Twenty-three years ago this week, Iran's self-appointed supreme leader, Ayatollah Ruhollah Khomeini, broadcast a religious edict declaring that author Salman Rushdie and his publishers were "hereby sentenced to death." The fatwa also called for "all the intrepid Muslims in the world" to "execute them quickly, wherever they find them." The U.S. State Department acknowledged the proclamation and issued a statement "condemning this threat in the strongest possible terms." Rushdie, then living in London, did the sensible thing; he went into hiding and rarely has been seen in public since.
Since 1979, when Khomeini returned to Tehran from exile and organized the Islamic Revolution and the hagiocracy that still rules the Persian people, the depth and breadth of Iranian malevolence has consistently shocked and surprised official Washington. President Jimmy Carter believed that "we can find common ground with them." Four hundred forty-four days of Americans being held hostage in Tehran proved otherwise.
In the early 1980s, we could put wire diagrams of every major international terror organization up on a screen in the White House Situation Room. But we missed the explosive growth and cohesion of radical Islamists on a global scale. We were shocked and surprised when the U.S. Embassy in Beirut was bombed twice, when the U.S. Marine barracks in Beirut were destroyed and when more than a dozen Americans were taken hostage. Some -- including CIA officer William Buckley and Marine Col. Rich Higgins -- were brutally tortured and then murdered.
And all Americans -- not just officials in Washington -- were stunned by the hijacking and bombing of dozens of commercial airliners and the murder of Americans. In 1985 -- when U.S. Navy diver Robert Stethem. a passenger on TWA Flight 847, was shot in the head and his body dumped on a Beirut tarmac -- there were some in our government who tied the perpetrators to Tehran, but not enough to make a difference.
The imposition of diplomatic and economic sanctions on the regime in Tehran dating back to 1980 has done little to ameliorate or deter the pernicious effectiveness of Iranian terror -- masterminded by Shiite theocrats. Worse, it served as an exemplar for Sunni radicals and thugs such as Moammar Gadhafi. When the Libyan dictator ordered a bomb placed aboard Pan Am Flight 103, killing 259 passengers and crew when it plummeted to earth in Lockerbie, Scotland, on Dec. 21, 1988, he was congratulated by the Iranian regime. So, too, were the 19 Sunni "jihadis" from al-Qaida who carried out the attacks on Sept. 11, 2001, killing nearly 3,000 on U.S. soil in the world's most horrific terror attack to date.
In the aftermath of all of these attacks, American officials testifying before congressional and other "blue-ribbon" panels professed "shock and surprise" that such acts could occur. They wouldn't have been surprised if they had bothered to read what the radical Islamists in Tehran had said and written about how they would do whatever it would take to destroy the "Great Satan" and Israel -- dubbed the "Zionist entity" and the "Little Satan." Yet the willful suspension of disbelief continues today.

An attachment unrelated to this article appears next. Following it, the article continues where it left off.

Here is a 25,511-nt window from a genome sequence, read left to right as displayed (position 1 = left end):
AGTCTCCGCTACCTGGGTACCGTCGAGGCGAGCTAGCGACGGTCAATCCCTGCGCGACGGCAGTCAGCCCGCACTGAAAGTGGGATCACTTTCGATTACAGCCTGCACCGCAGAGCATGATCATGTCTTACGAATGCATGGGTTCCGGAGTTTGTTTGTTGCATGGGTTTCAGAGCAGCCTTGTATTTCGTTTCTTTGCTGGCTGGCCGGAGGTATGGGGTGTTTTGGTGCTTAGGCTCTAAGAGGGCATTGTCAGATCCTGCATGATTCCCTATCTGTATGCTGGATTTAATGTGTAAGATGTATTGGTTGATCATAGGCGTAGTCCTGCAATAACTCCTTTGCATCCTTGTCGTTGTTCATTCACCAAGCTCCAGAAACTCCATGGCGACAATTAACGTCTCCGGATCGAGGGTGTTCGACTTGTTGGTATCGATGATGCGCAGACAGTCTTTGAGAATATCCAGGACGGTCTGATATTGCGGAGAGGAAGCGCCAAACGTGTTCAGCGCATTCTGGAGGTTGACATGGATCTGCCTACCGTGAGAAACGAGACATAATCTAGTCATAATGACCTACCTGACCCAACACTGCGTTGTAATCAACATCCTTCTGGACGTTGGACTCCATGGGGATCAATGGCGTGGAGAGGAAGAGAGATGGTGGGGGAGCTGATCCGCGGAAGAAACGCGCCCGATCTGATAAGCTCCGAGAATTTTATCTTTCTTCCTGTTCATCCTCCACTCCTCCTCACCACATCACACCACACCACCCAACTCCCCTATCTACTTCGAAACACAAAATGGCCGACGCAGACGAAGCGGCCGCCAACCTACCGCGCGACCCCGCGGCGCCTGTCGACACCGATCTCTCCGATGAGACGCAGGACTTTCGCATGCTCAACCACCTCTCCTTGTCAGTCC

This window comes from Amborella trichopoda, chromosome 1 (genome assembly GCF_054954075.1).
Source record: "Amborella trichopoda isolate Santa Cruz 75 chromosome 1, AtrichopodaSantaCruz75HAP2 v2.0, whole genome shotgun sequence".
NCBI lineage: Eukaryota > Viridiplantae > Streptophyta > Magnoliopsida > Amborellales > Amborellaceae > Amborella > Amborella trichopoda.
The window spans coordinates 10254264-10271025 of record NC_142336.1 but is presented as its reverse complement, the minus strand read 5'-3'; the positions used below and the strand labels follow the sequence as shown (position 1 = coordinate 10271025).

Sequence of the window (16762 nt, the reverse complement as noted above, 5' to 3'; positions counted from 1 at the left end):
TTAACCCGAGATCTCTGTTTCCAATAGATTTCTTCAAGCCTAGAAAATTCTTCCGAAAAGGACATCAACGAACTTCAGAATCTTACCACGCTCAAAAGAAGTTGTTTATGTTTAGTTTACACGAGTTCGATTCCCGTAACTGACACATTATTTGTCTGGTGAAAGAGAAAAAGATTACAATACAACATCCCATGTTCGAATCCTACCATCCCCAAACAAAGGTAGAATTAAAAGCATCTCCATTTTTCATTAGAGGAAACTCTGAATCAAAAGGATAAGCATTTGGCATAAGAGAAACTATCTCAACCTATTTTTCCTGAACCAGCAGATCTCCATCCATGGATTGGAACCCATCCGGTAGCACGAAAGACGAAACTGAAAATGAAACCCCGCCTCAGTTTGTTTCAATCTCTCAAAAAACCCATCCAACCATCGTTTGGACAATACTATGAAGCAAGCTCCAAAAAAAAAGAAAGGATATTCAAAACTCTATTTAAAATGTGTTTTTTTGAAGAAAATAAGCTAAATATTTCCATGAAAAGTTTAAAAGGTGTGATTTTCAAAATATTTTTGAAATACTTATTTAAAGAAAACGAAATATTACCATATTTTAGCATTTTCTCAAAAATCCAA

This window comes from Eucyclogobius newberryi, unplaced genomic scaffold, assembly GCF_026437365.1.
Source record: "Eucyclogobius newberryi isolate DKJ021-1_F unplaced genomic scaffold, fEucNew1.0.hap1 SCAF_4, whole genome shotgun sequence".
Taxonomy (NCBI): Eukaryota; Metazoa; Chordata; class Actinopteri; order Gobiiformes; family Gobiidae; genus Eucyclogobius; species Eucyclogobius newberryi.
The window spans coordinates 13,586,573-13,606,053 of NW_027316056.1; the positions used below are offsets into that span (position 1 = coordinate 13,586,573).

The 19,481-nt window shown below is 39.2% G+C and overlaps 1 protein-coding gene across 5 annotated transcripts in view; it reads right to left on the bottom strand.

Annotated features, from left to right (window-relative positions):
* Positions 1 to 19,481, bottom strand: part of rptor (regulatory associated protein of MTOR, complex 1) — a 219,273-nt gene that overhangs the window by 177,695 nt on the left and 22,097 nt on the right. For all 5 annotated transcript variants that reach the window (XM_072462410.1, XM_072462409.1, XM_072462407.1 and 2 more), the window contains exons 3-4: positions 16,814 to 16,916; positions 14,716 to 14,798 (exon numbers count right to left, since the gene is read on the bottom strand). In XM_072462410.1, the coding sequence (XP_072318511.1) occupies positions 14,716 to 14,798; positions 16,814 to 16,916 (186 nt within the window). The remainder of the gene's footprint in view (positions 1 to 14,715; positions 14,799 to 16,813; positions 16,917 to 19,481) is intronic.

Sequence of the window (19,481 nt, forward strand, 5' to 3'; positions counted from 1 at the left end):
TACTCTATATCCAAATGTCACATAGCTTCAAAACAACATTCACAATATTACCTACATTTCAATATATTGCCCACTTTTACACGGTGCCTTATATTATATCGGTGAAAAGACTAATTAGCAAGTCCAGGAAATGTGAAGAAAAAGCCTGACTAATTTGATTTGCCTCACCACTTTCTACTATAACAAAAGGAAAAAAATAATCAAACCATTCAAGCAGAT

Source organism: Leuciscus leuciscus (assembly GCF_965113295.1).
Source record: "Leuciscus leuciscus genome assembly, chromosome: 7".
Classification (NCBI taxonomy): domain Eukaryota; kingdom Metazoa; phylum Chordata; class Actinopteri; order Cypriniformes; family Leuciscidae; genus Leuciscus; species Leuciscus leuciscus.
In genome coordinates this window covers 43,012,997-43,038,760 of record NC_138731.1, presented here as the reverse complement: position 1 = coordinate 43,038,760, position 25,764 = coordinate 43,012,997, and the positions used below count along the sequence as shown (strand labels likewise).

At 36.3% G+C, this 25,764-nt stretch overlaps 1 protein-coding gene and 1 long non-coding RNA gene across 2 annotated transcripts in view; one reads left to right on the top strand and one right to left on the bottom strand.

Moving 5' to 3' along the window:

For months, we have been told by the Obama administration that a "new round of severe sanctions" is going to finally stop Iran's quest to acquire nuclear weapons and the means of delivering them. We're told we finally are going to be joined in this effort by the rest of the "world community." But reality says otherwise. Director of National Intelligence James Clapper testified two weeks ago, "The sanctions as imposed so far have not caused them to change their behavior or their policy." Defense Secretary Leon Panetta has been saying for weeks that Iran "could have a nuclear weapon within a year." But then he told reporters that there is a "strong likelihood" that Israel will act militarily against Iranian nuclear sites between April and June. Was he trying to prevent the Iranian Revolutionary Guard Corps from being shocked and surprised?
Neither Barack Obama's Nobel Peace Prize nor the threat of "new sanctions" matters a whit to Tehran. His inaugural "open hand" to Iranian leaders has been rebuffed. And when it comes to "sanctions," the Chinese and the Russians won't even go along with a "strongly worded U.N. resolution" against Iran's client state, Syria -- much less support the "international community" in doing something that might bring about regime change in Tehran.
Salman Rushdie knows his enemy. When he went into hiding 23 years ago this week, he did the only sensible thing he could do to prevent being shocked and surprised by an adversary intent on taking his life. It begs the question, Where will America hide when we're shocked and surprised that the Iranians have the bomb?
Oliver North is the host of "War Stories" on Fox News Channel, the founder and honorary chairman of Freedom Alliance, and the author of "American Heroes in Special Operations." To find out more about Oliver North and read features by other Creators Syndicate writers and cartoonists, visit the Creators Syndicate Web page at www.creators.com.
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